From where comes the power of religious faith?
Bible text: Exodus 3:13-14
Then Moses said to God, “If I come to the people of Israel and say to them, ‘The God of your fathers has sent me to you,’ and they ask me, ‘What is his name?’ what shall I say to them?” God said to Moses, “I AM WHO I AM.” And he said, “Say this to the people of Israel, ‘I AM has sent me to you.’” (Revised Standard Version)
Like the moth attracted to the glowing light bulb on the front porch, I am continually drawn to this passage in Exodus. I circle around it over and over again, without fully understanding it. Yet I can’t leave it alone. Its mystery fascinates.
The passage comes from the story of Moses’ encounter with God in the burning bush on Mount Sinai (Exodus 3:1-4:18). Moses sees a bush burning on the mountainside, but it is not consumed. Curious, he investigates. To his surprise, he encounters the living God, the God of Abraham, Isaac, and Jacob.
God explains the reason for the encounter. God is going to send Moses to Egypt to deliver the Israelites from their bondage to Pharaoh. Moses raises various objections to this task, before he submits to God’s call.
One of the objections is that he does not know God’s name. When the Israelites ask what God has sent him to deliver them, what shall he tell them? Who is this God who confronts him in the burning bush?
God responds to this question by saying, “I AM WHO I AM…Say to this to the people of Israel, ‘I AM has sent me to you.’”
What a strange, puzzling name! Yet what an appropriate name for the God we encounter in the Bible.
A name that reveals yet veils
There are a number of ways to take this name. For one, it says to me that God is one who always is. God lives in the eternal present. Time may flow all around us, but God is outside time. In a strange way, Einstein’s theories of relativity confirm this. Time as well as space are part of the created order, not eternal verities.
Second, the name reveals yet at the same time veils. The name reveals the reality of God, but it gives us no avenue for comprehending God. Because of that fact, we can never so understand God that we gain the power to control or manipulate God.
Human beings have invested a lot of time, energy, and money in the pursuit of knowledge. But why? One dominant reason is that we hope that by coming to understand our world, ourselves, and even God, we can shape and influence the forces of life and the universe to work for our benefit and prosperity. How much of science is motivated by the frantic hope that if we can just understand nature, we can compel nature to bless us.
This is not the only reason to pursue knowledge. We can also seek to know so that as the mysteries of nature, of ourselves, and of God are disclosed, we stand in awe of the majestic order that is revealed. Awe does not seek to manipulate. Awe stands in silence, with a gaping mouth. Awe appreciates without a desire to use.
The God whose name is I AM is a God whose essence we can never comprehend. In that respect, God is one whom we can never hope to know all about God that is possible to know. This I AM remains forever mystery.
Knowing God versus knowing about God
Yet the Bible is very confident that human beings can know God. But notice a careful distinction in the words I use. We can never know all we want to know about God. But we can know God in a personal relationship with God.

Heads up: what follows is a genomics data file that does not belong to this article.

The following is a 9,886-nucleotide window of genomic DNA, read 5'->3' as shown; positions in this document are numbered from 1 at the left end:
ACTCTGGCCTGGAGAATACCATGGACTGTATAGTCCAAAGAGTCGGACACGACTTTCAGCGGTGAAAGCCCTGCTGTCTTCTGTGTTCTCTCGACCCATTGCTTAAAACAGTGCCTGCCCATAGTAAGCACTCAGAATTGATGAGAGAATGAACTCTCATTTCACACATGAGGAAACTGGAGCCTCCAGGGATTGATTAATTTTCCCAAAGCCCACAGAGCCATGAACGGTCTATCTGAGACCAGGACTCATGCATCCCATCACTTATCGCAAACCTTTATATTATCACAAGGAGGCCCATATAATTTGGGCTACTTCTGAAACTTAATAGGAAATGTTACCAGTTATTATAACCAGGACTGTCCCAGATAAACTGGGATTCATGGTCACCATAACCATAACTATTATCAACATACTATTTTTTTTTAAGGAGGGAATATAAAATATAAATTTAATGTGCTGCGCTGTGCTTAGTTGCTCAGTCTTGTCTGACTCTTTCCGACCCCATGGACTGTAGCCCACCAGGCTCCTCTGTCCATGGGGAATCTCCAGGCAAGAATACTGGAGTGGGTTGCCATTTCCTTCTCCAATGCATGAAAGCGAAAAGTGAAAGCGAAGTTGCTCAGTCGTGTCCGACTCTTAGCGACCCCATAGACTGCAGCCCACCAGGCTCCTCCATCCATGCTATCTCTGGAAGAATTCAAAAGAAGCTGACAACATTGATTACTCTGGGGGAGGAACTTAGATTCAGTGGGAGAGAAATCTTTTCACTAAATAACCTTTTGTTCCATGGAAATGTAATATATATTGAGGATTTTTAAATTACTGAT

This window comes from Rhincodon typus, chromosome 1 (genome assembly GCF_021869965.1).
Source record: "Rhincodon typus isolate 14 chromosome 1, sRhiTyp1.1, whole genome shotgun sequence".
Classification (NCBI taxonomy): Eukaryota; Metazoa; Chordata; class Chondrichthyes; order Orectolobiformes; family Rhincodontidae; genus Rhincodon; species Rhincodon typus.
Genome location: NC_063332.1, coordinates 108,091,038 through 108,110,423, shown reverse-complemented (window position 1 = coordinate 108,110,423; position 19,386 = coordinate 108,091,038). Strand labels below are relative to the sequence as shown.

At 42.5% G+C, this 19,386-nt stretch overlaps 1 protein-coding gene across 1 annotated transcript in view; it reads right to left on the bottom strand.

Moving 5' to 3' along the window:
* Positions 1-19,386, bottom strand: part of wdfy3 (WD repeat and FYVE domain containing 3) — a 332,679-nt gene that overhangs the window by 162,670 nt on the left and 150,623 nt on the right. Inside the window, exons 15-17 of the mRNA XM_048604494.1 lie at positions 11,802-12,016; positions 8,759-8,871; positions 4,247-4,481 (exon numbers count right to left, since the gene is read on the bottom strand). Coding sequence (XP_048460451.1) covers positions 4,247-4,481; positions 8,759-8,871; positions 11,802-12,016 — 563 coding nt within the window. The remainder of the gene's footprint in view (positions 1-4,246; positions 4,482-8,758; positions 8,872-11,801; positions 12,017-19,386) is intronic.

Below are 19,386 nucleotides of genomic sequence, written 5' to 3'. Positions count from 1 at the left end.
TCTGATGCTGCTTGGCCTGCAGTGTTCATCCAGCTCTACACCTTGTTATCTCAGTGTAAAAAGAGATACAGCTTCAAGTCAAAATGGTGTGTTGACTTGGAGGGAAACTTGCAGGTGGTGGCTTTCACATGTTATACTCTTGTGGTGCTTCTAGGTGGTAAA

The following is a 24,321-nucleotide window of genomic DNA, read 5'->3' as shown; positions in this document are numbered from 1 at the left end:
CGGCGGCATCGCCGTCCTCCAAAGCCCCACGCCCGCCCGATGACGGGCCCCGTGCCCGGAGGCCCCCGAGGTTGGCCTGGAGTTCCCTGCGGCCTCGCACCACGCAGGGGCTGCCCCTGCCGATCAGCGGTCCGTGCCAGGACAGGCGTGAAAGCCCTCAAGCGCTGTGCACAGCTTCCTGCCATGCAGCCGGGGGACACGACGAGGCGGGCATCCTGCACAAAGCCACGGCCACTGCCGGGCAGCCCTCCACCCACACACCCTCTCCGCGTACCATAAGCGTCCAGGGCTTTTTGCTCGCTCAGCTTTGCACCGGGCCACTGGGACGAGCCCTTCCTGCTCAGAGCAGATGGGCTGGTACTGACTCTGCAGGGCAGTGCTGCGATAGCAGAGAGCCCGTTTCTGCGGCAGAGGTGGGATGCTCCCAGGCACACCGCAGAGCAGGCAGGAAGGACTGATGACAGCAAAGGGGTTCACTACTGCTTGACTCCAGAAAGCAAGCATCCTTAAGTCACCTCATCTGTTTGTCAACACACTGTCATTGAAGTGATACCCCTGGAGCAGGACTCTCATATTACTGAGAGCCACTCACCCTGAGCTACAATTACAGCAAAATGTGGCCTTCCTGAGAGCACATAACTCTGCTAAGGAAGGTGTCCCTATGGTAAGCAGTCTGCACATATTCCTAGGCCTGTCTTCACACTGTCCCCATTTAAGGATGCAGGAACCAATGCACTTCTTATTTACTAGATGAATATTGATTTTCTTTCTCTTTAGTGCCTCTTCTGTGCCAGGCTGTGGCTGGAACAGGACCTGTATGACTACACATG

We can know God in terms of a dialogue with God, as Moses has there on Mount Sinai. We can know God in hearing God question us, in hearing God address us, in experiencing God loving us in his various acts of sustaining us and liberating us. We can know God by listening to God. We can know God by trusting God as our good and divine shepherd. We can know God by loving God.
In this relationship, we can learn something about God. That enables us to talk about God. Theology does. But we never so understand God that we can swallow and digest God. God remains the eternal Other, and so his ways will at times mystify us.
I once viewed a documentary titled “Oh My God.” In it the director wandered around the world quizzing people he met. His question: What is God? I think he was trying to understand the mystery of religion by exploring the many different concepts of God that people hold.
As I watched it, however, I felt he was asking the wrong question if he was trying to penetrate the mysterious power that religion has on people. It assumed that God is an intellectual concept that somehow holds a strange, captivating power over peoples’ minds and feelings. God becomes an object of intellectual inquiry.
But I don’t think anyone can ever understand the power of religion until one realizes that the power is to be found in that encounter with the divine Thou. Only when we relate to God as the ever present Thou in our world and in our lives can we begin to experience the transforming power of religious faith.
The secret of religion only opens up when we realize that it is contained in a meeting, a meeting between the I (or the We) and the divine Thou. That Thou is the one whose name is I AM.
Martin Buber capsulizes this insight for me in a sentence he wrote about the free man who “believes in the real solidarity of the real twofold entity I and Thou.” He then goes onto to correct himself. “I said he believes, but that really means he meets.” (Martin Buber, I and Thou, New York: Charles Scribner’s Sons, 1958, page 60061)
Moses meets the I AM on that mountainside. His life and ours are never the same.